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My Child, My Canvas PDF Print E-mail
Written by Stuart Sheldon, BT Contributor   
June 2017

An epiphany is born of anger

“WPix_FamilyMatters_6-17hat are anger issues, Daddy?”

My ever-perceptive six-year-old asked me this on the ride to school six months ago, having somehow heard the term in his first-grade classroom.

The week before had been the most hectic and exhausting Art Basel of my career, with my work featured in several fairs and painting gigs in the evenings. A couple of days post-Basel, while I was still recovering, this very boy had stood barefoot and shirtless in my studio, hands gloved in still-wet hunter-green watercolor paint, splotches on his shorts, inner arms and legs, one patch in the middle of his back. He was home sick from school, so I was forced to bring him with me into the studio -- and in 20 minutes, a bus with 11 collectors, one of whom had been paying attention to my career for over a decade, was due to arrive.

Tiny green footprints scattered from a seeping puddle in the middle of the floor. Beside the puddle stood a rectangle of cardboard covered in swirls of this same muddy green. Next to the cardboard lay a dozen squeezed tubes of watercolor paint, each with its cap off, wounded soldiers in my son’s apparent victory with his verdant imagination. I gazed at the mess as the boy stared up at me, grinning slightly, fingers spread as the paint dried between them. Sun poured in from the open garage door, backlighting his cherubic face.

I shut my eyes and started shaking like a broken toy. Then I turned from him and literally stomped my feet, and howled, “No, no, noooooo!” to the concrete floor.

When I turned back, my boy stood crying. “You didn’t tell me any rules, Daddy. You didn’t tell me what to do!” His small body shook. He spoke the truth.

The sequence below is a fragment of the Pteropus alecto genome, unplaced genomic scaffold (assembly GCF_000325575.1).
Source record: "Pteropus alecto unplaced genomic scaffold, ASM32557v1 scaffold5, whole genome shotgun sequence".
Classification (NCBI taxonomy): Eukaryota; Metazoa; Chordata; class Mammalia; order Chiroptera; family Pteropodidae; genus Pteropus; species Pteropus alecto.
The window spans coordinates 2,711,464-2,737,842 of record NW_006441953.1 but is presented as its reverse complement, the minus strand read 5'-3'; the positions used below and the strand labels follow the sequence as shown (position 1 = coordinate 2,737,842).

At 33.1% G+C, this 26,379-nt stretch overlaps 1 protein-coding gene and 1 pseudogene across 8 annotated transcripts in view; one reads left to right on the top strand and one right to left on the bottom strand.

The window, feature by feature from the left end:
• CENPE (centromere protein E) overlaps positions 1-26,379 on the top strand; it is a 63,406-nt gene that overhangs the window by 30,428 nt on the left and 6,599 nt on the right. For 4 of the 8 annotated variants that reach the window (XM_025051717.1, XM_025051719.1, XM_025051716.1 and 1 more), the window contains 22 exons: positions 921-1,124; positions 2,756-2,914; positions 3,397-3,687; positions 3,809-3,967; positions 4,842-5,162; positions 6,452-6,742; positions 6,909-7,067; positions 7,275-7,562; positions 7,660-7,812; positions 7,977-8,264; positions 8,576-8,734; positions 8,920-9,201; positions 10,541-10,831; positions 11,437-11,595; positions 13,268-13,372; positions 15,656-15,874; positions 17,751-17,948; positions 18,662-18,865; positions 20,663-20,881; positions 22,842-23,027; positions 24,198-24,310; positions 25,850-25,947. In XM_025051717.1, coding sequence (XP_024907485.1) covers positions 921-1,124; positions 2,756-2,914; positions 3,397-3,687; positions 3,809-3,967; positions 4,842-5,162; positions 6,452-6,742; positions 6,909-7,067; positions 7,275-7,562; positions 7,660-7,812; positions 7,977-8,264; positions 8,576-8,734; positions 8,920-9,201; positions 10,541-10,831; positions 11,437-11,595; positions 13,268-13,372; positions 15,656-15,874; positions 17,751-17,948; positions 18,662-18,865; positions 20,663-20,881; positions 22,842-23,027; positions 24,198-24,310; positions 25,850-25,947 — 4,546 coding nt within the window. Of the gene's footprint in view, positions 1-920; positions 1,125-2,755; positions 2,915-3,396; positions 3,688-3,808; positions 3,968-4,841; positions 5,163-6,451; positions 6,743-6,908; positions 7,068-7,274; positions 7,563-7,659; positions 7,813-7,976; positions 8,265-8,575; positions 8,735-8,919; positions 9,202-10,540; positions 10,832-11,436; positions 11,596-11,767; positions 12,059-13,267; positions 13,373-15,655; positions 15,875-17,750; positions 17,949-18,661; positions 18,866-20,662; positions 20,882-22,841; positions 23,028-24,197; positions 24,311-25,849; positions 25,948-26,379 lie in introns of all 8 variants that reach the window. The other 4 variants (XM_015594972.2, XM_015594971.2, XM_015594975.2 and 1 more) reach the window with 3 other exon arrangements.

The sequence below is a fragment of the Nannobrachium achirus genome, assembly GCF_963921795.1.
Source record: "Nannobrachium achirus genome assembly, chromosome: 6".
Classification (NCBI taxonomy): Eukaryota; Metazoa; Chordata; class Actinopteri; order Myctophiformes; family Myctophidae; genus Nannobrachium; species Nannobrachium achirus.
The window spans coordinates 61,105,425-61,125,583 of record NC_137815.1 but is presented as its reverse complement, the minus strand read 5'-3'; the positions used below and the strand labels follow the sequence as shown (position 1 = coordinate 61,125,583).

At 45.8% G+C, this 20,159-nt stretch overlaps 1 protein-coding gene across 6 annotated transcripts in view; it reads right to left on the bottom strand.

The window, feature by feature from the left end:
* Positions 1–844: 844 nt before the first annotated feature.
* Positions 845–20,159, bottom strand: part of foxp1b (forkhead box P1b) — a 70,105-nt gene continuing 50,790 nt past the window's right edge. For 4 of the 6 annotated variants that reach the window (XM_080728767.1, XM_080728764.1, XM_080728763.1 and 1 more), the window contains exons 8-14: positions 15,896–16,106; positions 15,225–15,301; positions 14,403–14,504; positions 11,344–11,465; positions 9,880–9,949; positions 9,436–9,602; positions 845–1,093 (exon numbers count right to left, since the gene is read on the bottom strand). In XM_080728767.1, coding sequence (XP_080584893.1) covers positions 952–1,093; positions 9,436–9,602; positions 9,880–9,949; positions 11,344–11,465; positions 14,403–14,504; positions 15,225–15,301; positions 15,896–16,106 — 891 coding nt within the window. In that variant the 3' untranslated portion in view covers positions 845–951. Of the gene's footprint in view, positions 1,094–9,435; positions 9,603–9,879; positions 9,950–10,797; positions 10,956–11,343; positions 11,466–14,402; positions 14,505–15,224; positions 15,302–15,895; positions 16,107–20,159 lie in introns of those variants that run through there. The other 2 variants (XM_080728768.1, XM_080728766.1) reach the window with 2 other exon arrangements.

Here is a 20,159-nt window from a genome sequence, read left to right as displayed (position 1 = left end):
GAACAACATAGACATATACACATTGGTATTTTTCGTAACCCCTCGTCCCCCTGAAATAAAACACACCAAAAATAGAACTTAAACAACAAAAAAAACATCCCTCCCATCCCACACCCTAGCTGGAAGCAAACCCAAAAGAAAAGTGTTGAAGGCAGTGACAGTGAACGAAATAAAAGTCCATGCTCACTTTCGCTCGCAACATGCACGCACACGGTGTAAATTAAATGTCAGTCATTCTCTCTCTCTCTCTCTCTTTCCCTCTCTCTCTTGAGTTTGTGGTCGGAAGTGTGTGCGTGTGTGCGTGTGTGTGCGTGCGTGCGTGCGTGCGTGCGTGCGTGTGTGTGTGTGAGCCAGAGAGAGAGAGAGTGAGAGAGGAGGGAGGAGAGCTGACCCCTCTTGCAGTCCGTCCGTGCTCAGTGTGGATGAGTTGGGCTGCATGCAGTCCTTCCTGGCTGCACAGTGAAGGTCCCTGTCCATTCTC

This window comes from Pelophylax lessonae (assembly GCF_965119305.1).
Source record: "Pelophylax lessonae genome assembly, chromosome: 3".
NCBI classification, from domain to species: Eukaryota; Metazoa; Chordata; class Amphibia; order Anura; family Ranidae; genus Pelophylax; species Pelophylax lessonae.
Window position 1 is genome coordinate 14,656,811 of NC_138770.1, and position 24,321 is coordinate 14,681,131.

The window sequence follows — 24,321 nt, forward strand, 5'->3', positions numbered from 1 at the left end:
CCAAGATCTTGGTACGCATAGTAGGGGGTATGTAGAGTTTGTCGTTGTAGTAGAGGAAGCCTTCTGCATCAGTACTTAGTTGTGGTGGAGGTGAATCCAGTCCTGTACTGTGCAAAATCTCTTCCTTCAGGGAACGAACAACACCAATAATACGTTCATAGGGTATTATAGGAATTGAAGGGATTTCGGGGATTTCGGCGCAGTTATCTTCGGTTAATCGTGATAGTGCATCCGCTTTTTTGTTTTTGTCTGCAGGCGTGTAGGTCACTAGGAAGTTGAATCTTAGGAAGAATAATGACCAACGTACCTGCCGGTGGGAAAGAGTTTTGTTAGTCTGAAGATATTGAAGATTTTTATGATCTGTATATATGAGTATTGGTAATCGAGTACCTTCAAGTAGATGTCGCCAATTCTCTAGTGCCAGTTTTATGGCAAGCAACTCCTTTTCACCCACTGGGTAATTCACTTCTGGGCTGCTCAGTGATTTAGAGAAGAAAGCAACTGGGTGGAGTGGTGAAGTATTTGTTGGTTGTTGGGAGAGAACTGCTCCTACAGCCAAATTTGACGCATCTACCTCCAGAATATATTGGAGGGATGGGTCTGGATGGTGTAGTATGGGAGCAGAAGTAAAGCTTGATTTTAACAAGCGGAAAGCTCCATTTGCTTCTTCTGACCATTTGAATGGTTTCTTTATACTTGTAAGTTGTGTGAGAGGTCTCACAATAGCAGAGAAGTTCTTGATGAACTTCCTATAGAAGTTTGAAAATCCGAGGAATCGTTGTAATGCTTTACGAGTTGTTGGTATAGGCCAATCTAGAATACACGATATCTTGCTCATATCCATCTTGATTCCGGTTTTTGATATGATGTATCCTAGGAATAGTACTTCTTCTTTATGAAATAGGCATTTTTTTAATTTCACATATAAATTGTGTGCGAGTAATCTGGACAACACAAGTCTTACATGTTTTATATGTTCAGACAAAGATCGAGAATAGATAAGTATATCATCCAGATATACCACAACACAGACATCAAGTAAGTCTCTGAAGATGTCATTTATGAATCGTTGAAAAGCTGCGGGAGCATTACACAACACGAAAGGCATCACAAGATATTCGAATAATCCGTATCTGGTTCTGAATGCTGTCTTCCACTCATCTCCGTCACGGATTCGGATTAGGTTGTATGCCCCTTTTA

As a self-taught abstract painter, I pride myself on being one who lets it flow and trusts the mood of the day to choose the palette. More gut, less mind, precisely what my son did. He let his curiosity out and clearly enjoyed where it took him. He felt green and let the palms of his hands and the soles of his feet express that feeling. And in response, I trampled the flames of his passion, frightening him with a clenched body and raised voice.

Shame on me! My lovely boy’s only crime was doing exactly what I gave him permission to do.

Sleep deprived, hung over, and emotionally thrashed from a week of playing the art game, I wanted my studio to be tidy for the guests. I resented having to babysit in the midst of an important meeting. “I want to paint, Daddy,” he said. So I handed him paper and paints, and showed him where to go about his creative machinations in the next room. He got straight to it, as I hung works and swept up and dove deeper into my own fatigue.

“What does this look like?” he must have wondered, opening one, then another of the paint tubes. He was free to dictate the mixing and matching to his heart’s delight. Each color elicited a different sensation and each combination became something new. He brushed at first, then opted for his hands, because who doesn’t love finger-painting? And how about footprints? Even better.

Eventually he experimented with every color in the box. Why not? Daddy said I could paint -- and who says you can’t have it all?

I guess I did, when I started yelling at the air.

So, my lovely sentient youngest child, to answer your question -- anger issues are the residual stink left when a dad squelches his boy’s beauty and doesn’t bother to own it.

Lucky for us both, I immediately saw the error of my ways in the sheen of your tears. And later that day, feeling crushed myself, I explained how wrong I was. How sorry I was. How sad that I gave you the idea that it was not okay to make a mess in the studio, when that’s one of the best reasons to have a studio in the first place. And I told you again that night and again the next day, because…what anger issues remain from my complicated youth shall end with me, and not be passed on to your gleaming beautiful heart. You, my exquisite mess-maker, my teacher. My canvas.

You are most welcome into my studio any time. Come paint with your darling toes. Let’s do it together. Let’s paint our feet and dance on the canvas. Big footprints mingled with little ones. You pick the colors.

 

Stuart Sheldon is an artist, author, and Miami native. Find his Meet Your Makers series in Art Loft on PBS. Follow him on Facebook and Instagram at @stuart_sheldon and subscribe to his Fancy Nasty blog at stuartsheldon.com.

 

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